“I’m pretty gutted it didn’t go in,” he said.

4. Xander (and the day that wasn’t)

I wrote about Xander Schauffele more extensively yesterday here but to summarize: It seemed like his day until it wasn’t. Terrific play all week was undone by sloppy bogeys at 14 and 15, his last best chance went wanting at 17 and his tee shot at 18 all but ended his chances. T2 is fantastic unless you’re a guy whose performances in big-time tournaments have been defined but coming close without getting over the line.

The center of my Sunday night column on Schauffele was a quote he’d used describing his latest swing work with new coach Chris Como.

“A steady drip caves a stone,” he said. My email inbox filled up with German readers (Willkommen!) wondering if he’d been citing a common idiom, “Steter Tropfen höhlt den Stein,” that could have been passed from his German father Stefan. Whatever the origin, Schauffele drips on.

5. Roger Maltbie and Gary Koch (and their triumphant return)

I promise not to make this entire column a recounting of my email inbox, but when I wrote a little something about the reappearance of NBC mainstays Roger Maltbie and Gary Koch on Friday I was blown away by the response. I include them in this “sad” category because both Maltbie and Koch were clearly thrilled to be back and demonstrably emotional at the conclusion of play — and because it’s clear golf fans missed them, too.

Maltbie’s sign-off stuck with me through the weekend and beyond:

“Thanks, guys,” he said. “It was a treat and I loved every minute of it. I miss this. A lot.”

Roger Maltbie at the 2024 Players Championship.

Roger Maltbie’s emotional sign-off leaves golf world wanting more

By: Dylan Dethier


Planes, yachts, things of that nature.

On Sunday the PGA Tour wrapped up its biggest tournament of the year. Its Monday was arguably more important. That’s because representatives from the Tour’s Policy Board (apparently) headed for the Bahamas, where they (apparently) met with representatives of the Saudi Public Investment Fund, including (apparently) Yasir Al-Rumayyan.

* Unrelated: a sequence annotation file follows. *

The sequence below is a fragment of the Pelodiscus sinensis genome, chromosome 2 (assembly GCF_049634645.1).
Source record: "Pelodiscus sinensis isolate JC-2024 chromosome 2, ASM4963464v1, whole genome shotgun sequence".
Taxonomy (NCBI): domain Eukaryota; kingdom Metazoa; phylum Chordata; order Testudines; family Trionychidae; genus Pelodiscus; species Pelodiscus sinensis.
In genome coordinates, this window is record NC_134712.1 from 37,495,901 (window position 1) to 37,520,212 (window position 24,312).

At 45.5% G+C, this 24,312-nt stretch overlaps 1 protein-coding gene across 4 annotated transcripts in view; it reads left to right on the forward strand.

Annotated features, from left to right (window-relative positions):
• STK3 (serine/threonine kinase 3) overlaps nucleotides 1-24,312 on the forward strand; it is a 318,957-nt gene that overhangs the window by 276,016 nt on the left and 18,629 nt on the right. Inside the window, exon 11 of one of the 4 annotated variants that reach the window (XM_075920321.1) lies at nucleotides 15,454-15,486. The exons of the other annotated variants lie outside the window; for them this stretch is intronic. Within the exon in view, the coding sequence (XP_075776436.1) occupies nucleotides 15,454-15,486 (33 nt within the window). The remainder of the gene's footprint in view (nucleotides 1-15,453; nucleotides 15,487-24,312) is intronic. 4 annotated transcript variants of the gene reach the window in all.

What do we know about the meeting? Not a ton, yet.

Monahan described discussions with the PIF as “accelerating” in his Tuesday press conference. He also used the words “engaged” and “making progress,” though he was short on specifics.

Policy Board member Jordan Spieth addressed the meeting on Friday:

“I’m not sure that I can say much more other than we’re being encouraged to potentially meet with him,” Spieth said. “But at the same time, we probably feel like our membership should know timing and what could happen and just in general maybe it’s just to meet — I think there’s not a whole lot more I can say about that. 

“But we are being encouraged obviously, which I think is probably a good thing that the entire board should if there’s going to be any potential for a negotiation.” 

Rory McIlroy praised the idea on Sunday. “I have spent time with Yasir, and the people that have represented him in LIV I think have done him a disservice — Norman and those guys.

“I see the two entities, and I actually think there’s a really big disconnect between PIF and LIV. I think you got PIF over here and LIV are sort of over here doing their own thing. So the closer that we can get to Yasir, PIF and hopefully finalize that investment, I think that will be a really good thing.”

And Patrick Cantlay told Sports Illustrated the following: “Well, I’ve gotta hear out what they have to say, and I will always do my best to represent the entire membership whenever I am in a meeting in that capacity,” Cantlay said on Sunday. “I think more information is always better.”

And with Monday came so much flight- (and boat-!) tracking you’d have thought it was college football coaching search season. If the trackers are to be trusted, representatives from the PGA Tour, SSG and PIF gathered for a high-powered powwow. More to come, no doubt.


Monday Finish HQ.

Sunday was dreamy in Seattle. Seventy. Sunny. St. Patrick’s Day. A perfect day for a walk to town and a Guinness on draft and the final hour of the Players on TV. I hope yours was equally refreshing.

We’ll see you next week!

Dylan welcomes your comments at

The post Scheffler’s neck guy, secret PIF meeting, Players best and worst | Monday Finish appeared first on Golf.